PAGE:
Shutter Man by Richard Montanari

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Shutter Man by Richard Montanari is another offering of tough crime fiction that proves once again why Montanari is hands above the rest. Like the earlier novels Dennis Lehane, Montanari’s grasp of crime procedure and the ins and outs of how a small time crime family can hold a neighborhood in its grasp; strangling all the life and hope out of it makes for some of the most intense and thrilling reading to be found in this genre. In Byrne and Balzano, he has created to of the more credible and enjoyable characters to be read.

“…It is called Devil’s Pocket.
On listless July days, when the sun radiated off the colorless wooden houses and glinted off the windshields of the rusting cars that lined Christian Street, women in the Pocket wore sleeveless cotton sundresses, often with lace handkerchiefs tucked into their bra straps at the shoulder. The men wore Dickies work pants, white T-shirts, packs of Kools or Camels crafting square bulges in the front, their Red Wing boots and trouser cuffs sifted with dust from the brickyards.
The bars, of which there were a half-dozen in as many blocks, served well whiskeys and national brands on tap. On Fridays all year, not just during Lent, there were fish fries. On Sundays there were potluck dinners.
The prevailing theory on how the neighborhood got its name was that sometime in the 1930s, a parish priest said the kids there were so bad they would ‘steal the chain out of the devil’s pocket.’
To the four boys sitting on the bench across from the man in the white suit-Jimmy Doyle, Ronan Kittredge, Dave Carmody and Kevin Byrne-the Pocket was their domain.
Years later, if asked, the boys would recall this moment, this unspoiled tableau of summer, as the moment the darkness began to fall…”

The Farren crime family held power over the Devil’s Pocket and surrounding area. But the eldest son Desmond had not been born right. Staring at little Catriona Daugherty, his mind was filled with impure thoughts and when the child is found dead, all thoughts point to Desmond but he is one of the Farrens so no one does anything. Until someone does and Desmond is found dead.

Years have past, and young Kevin Byrne has become Detective Kevin Byrne. A family has been killed, tied to chairs in their homes and shot through the heart, except for one. The mother, she is not only shot but someone has taken a blade and pealed her face off. Other murders begin to accumulate and Byrne is struggling to find a connection between them all.

For the Farrens, they have fallen on difficult times since the loss of Desmond. The leaders of the family has been imprisoned as the neighborhood no longer fears them as they once did. Michael Anthony Farren was what remained of the powerful crime family. He was a killer who thought of himself as Billy the Wolf. But Billy has a strange disability. A disease that prevents him from recognizing faces. He carries photographs in his pocket to remind him of his next victim.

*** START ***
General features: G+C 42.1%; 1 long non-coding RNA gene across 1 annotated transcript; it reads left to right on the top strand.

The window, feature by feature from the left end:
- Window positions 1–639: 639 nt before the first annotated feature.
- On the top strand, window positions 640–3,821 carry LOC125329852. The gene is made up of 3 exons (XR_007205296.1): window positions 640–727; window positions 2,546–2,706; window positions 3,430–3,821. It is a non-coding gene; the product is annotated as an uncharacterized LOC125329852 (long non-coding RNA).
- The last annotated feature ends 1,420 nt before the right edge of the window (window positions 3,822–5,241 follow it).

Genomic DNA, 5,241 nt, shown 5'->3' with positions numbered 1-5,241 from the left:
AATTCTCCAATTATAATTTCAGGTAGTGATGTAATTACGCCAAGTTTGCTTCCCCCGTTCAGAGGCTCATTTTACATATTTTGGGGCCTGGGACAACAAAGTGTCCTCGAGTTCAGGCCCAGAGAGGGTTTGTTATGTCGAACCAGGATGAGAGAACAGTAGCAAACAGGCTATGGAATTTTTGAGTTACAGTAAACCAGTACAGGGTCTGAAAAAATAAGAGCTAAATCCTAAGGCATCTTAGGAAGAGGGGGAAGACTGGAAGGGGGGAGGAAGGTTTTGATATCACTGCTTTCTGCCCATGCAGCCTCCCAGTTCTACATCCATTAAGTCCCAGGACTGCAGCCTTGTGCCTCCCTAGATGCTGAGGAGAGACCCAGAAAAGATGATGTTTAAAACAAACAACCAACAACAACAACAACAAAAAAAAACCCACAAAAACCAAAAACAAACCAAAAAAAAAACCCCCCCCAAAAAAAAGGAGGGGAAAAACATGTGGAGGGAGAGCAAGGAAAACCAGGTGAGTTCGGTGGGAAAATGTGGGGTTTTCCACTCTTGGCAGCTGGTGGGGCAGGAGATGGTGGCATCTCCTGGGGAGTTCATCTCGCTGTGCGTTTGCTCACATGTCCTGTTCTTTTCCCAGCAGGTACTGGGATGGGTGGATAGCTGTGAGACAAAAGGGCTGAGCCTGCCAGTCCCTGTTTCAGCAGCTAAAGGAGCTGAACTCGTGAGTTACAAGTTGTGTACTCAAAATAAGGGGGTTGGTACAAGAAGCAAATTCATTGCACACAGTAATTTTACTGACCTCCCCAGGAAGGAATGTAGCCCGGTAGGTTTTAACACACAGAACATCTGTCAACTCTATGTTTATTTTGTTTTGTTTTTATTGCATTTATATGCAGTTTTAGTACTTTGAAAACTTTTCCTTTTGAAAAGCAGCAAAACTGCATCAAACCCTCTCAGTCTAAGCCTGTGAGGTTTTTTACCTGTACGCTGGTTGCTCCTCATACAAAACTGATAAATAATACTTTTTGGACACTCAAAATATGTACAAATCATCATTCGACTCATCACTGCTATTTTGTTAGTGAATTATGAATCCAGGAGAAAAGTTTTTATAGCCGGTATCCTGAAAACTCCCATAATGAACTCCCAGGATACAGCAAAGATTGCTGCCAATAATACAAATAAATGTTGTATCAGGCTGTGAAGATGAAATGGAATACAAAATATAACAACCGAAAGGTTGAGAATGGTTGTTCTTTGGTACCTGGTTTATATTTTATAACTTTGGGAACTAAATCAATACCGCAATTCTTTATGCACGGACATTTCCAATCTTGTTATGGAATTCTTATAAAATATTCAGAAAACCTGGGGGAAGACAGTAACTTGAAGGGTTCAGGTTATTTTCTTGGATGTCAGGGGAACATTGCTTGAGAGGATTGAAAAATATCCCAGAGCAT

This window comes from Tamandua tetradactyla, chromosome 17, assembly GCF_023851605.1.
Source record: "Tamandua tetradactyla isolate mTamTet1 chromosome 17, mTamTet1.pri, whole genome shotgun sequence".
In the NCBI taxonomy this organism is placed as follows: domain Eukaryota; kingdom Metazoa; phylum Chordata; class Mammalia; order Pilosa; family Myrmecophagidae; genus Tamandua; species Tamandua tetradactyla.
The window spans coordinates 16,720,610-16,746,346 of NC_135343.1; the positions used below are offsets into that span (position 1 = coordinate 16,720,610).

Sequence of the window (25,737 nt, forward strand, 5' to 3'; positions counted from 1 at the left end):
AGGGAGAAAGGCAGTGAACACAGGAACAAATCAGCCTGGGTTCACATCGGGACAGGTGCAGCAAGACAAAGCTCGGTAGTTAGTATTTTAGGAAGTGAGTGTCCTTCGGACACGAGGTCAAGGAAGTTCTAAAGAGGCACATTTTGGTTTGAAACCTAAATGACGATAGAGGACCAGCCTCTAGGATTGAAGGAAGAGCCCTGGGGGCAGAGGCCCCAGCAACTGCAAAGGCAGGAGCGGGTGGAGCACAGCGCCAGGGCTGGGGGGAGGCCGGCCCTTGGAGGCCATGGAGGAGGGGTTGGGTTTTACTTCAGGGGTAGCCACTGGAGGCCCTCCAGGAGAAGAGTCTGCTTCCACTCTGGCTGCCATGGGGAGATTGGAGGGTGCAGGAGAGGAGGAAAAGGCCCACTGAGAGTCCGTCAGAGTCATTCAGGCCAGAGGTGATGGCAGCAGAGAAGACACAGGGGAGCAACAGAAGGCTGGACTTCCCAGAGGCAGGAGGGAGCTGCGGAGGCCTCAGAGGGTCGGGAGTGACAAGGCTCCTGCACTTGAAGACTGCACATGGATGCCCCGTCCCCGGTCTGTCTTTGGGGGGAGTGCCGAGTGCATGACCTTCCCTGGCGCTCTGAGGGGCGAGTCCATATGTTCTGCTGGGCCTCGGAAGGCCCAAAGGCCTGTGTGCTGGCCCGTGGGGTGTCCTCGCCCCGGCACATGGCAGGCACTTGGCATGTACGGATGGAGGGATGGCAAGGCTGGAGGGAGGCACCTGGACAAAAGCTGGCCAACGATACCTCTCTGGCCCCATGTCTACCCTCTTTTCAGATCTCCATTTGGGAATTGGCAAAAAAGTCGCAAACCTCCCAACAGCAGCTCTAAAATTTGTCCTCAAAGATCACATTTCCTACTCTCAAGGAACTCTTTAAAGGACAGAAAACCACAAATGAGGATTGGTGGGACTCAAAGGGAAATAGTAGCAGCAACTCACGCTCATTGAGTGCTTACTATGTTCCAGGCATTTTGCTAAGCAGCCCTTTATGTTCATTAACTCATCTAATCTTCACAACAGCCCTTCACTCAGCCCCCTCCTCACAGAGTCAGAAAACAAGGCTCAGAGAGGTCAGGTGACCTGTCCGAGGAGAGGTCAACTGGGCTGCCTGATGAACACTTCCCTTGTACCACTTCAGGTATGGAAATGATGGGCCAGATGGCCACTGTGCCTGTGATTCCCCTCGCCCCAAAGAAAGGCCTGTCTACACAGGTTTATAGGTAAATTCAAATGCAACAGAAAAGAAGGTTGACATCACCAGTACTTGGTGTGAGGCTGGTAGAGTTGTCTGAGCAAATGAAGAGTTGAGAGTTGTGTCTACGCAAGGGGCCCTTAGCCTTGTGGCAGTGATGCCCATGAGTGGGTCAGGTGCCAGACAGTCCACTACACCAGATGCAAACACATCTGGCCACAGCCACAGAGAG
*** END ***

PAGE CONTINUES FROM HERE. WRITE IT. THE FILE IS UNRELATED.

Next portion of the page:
Soon, Billy the Wolf and Detective Byrne will be on a collision course as the past crimes of the Devil’s Pocket comes to light and both have secrets to hold on to.

Montanari writes powerful, gritty tales of crime and murder. He does not pretty them up or give them any sense of noble purpose. No they are dark and bloody and stink of injustice. In Billy the Wolf he has created a killer whose sole purpose is to hunt and kill. Any thought of any other life is gone when he has a target. The Farrens are a crime family that enjoy their power and the realization that is slipping away fills them with a powerful mix of horror and fear. Desperation fills them as they search for whatever means necessary to hold on to their mystique. Detective Byrne is a good man drawn to right the wrongs that he faces. Though he knows that he has not always been on the right side of many things. He has an irrational childhood fear of the Farrens and what they once were but now must face off against the worst of them.

Montanari also creates incredibly well rounded secondary characters whose value to the tale goes far beyond window dressing. They have their own tale to tell and it adds to the color and plot of the main story. This is absolutely one of his strengths. Byrne’s old partner, Jessica Balzano is an Assistant District Attorney now and the constant work between the two is missed but she is still a force to be reckoned with.

The past and deaths of Desmond Farren and Catriona Daugherty come back to haunt in this story and Montanari does a terrific job of weaving them all together to make one terrific story.

A really good read.


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